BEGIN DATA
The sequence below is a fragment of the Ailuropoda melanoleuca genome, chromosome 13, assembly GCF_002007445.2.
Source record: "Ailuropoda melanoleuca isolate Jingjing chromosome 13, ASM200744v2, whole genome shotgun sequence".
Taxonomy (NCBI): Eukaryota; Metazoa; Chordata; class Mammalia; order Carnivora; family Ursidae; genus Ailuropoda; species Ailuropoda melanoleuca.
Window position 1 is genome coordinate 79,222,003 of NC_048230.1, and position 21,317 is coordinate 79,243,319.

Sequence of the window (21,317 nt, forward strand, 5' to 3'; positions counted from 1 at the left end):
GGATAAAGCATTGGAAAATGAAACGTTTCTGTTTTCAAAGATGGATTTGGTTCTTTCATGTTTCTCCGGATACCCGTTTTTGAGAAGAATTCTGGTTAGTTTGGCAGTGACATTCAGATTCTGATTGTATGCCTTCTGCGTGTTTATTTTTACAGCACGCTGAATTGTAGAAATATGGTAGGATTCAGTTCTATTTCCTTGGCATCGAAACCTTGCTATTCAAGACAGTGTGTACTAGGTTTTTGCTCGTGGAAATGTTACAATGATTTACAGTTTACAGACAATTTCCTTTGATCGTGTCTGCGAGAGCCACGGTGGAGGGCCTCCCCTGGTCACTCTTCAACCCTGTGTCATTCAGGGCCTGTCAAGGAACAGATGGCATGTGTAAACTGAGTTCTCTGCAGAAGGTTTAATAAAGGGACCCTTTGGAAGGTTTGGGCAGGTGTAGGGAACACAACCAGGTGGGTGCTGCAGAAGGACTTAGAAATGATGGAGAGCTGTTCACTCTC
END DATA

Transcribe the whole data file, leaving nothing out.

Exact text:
The sequence below is a fragment of the Ailuropoda melanoleuca genome, chromosome 13, assembly GCF_002007445.2.
Source record: "Ailuropoda melanoleuca isolate Jingjing chromosome 13, ASM200744v2, whole genome shotgun sequence".
Taxonomy (NCBI): Eukaryota; Metazoa; Chordata; class Mammalia; order Carnivora; family Ursidae; genus Ailuropoda; species Ailuropoda melanoleuca.
Window position 1 is genome coordinate 79,222,003 of NC_048230.1, and position 21,317 is coordinate 79,243,319.

Sequence of the window (21,317 nt, forward strand, 5' to 3'; positions counted from 1 at the left end):
GGATAAAGCATTGGAAAATGAAACGTTTCTGTTTTCAAAGATGGATTTGGTTCTTTCATGTTTCTCCGGATACCCGTTTTTGAGAAGAATTCTGGTTAGTTTGGCAGTGACATTCAGATTCTGATTGTATGCCTTCTGCGTGTTTATTTTTACAGCACGCTGAATTGTAGAAATATGGTAGGATTCAGTTCTATTTCCTTGGCATCGAAACCTTGCTATTCAAGACAGTGTGTACTAGGTTTTTGCTCGTGGAAATGTTACAATGATTTACAGTTTACAGACAATTTCCTTTGATCGTGTCTGCGAGAGCCACGGTGGAGGGCCTCCCCTGGTCACTCTTCAACCCTGTGTCATTCAGGGCCTGTCAAGGAACAGATGGCATGTGTAAACTGAGTTCTCTGCAGAAGGTTTAATAAAGGGACCCTTTGGAAGGTTTGGGCAGGTGTAGGGAACACAACCAGGTGGGTGCTGCAGAAGGACTTAGAAATGATGGAGAGCTGTTCACTCTC